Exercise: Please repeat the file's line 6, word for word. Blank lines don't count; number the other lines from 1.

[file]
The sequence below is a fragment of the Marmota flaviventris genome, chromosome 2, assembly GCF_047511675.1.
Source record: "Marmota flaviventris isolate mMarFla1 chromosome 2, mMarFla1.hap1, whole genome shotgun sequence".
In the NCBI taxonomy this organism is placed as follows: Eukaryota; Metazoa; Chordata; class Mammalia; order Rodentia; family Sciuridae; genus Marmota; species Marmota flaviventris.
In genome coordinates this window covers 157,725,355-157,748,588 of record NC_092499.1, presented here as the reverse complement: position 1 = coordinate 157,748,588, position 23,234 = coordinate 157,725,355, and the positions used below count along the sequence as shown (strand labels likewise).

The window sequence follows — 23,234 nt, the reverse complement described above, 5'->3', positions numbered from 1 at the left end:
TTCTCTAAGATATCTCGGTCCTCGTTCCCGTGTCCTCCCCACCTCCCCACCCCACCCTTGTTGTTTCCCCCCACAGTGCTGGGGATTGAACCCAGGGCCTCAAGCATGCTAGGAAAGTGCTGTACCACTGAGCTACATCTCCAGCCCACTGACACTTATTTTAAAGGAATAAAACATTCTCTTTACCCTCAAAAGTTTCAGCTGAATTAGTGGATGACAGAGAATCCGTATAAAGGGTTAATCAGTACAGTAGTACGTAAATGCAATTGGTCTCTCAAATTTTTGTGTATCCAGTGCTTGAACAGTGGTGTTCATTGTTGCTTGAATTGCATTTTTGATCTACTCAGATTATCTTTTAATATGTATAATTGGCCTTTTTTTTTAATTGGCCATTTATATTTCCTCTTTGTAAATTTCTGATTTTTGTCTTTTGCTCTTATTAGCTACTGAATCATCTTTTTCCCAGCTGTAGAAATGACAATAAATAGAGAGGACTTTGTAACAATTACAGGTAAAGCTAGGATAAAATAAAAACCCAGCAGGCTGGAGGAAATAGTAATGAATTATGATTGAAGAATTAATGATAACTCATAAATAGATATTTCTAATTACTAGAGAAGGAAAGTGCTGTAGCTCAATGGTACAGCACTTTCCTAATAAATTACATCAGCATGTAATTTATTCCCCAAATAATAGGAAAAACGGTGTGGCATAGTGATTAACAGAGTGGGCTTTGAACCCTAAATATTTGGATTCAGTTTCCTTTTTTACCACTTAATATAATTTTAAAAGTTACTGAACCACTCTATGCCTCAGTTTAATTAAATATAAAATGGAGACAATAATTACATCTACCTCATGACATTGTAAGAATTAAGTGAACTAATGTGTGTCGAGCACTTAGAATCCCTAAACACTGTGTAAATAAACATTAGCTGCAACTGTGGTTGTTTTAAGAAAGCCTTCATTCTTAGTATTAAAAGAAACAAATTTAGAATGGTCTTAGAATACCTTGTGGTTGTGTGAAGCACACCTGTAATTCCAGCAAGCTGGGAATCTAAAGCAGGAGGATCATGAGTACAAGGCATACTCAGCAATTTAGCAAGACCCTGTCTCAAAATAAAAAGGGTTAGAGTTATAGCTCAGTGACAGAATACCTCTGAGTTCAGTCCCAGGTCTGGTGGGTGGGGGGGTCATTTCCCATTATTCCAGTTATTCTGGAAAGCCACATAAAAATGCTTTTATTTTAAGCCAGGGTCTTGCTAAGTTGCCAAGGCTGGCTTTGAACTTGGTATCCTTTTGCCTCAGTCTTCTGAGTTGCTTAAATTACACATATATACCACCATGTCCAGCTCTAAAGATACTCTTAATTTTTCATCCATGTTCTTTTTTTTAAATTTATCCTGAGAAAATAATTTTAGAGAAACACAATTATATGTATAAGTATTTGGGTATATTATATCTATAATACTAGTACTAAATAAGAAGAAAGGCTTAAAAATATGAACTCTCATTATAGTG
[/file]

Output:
TTCTCTAAGATATCTCGGTCCTCGTTCCCGTGTCCTCCCCACCTCCCCACCCCACCCTTGTTGTTTCCCCCCACAGTGCTGGGGATTGAACCCAGGGCCTCAAGCATGCTAGGAAAGTGCTGTACCACTGAGCTACATCTCCAGCCCACTGACACTTATTTTAAAGGAATAAAACATTCTCTTTACCCTCAAAAGTTTCAGCTGAATTAGTGGATGACAGAGAATCCGTATAAAGGGTTAATCAGTACAGTAGTACGTAAATGCAATTGGTCTCTCAAATTTTTGTGTATCCAGTGCTTGAACAGTGGTGTTCATTGTTGCTTGAATTGCATTTTTGATCTACTCAGATTATCTTTTAATATGTATAATTGGCCTTTTTTTTTAATTGGCCATTTATATTTCCTCTTTGTAAATTTCTGATTTTTGTCTTTTGCTCTTATTAGCTACTGAATCATCTTTTTCCCAGCTGTAGAAATGACAATAAATAGAGAGGACTTTGTAACAATTACAGGTAAAGCTAGGATAAAATAAAAACCCAGCAGGCTGGAGGAAATAGTAATGAATTATGATTGAAGAATTAATGATAACTCATAAATAGATATTTCTAATTACTAGAGAAGGAAAGTGCTGTAGCTCAATGGTACAGCACTTTCCTAATAAATTACATCAGCATGTAATTTATTCCCCAAATAATAGGAAAAACGGTGTGGCATAGTGATTAACAGAGTGGGCTTTGAACCCTAAATATTTGGATTCAGTTTCCTTTTTTACCACTTAATATAATTTTAAAAGTTACTGAACCACTCTATGCCTCAGTTTAATTAAATATAAAATGGAGACAATAATTACATCTACCTCATGACATTGTAAGAATTAAGTGAACTAATGTGTGTCGAGCACTTAGAATCCCTAAACACTGTGTAAATAAACATTAGCTGCAACTGTGGTTGTTTTAAGAAAGCCTTCATTCTTAGTATTAAAAGAAACAAATTTAGAATGGTCTTAGAATACCTTGTGGTTGTGTGAAGCACACCTGTAATTCCAGCAAGCTGGGAATCTAAAGCAGGAGGATCATGAGTACAAGGCATACTCAGCAATTTAGCAAGACCCTGTCTCAAAATAAAAAGGGTTAGAGTTATAGCTCAGTGACAGAATACCTCTGAGTTCAGTCCCAGGTCTGGTGGGTGGGGGGGTCATTTCCCATTATTCCAGTTATTCTGGAAAGCCACATAAAAATGCTTTTATTTTAAGCCAGGGTCTTGCTAAGTTGCCAAGGCTGGCTTTGAACTTGGTATCCTTTTGCCTCAGTCTTCTGAGTTGCTTAAATTACACATATATACCACCATGTCCAGCTCTAAAGATACTCTTAATTTTTCATCCATGTTCTTTTTTTTAAATTTATCCTGAGAAAATAATTTTAGAGAAACACAATTATATGTATAAGTATTTGGGTATATTATATCTATAATACTAGTACTAAATAAGAAGAAAGGCTTAAAAATATGAACTCTCATTATAGTG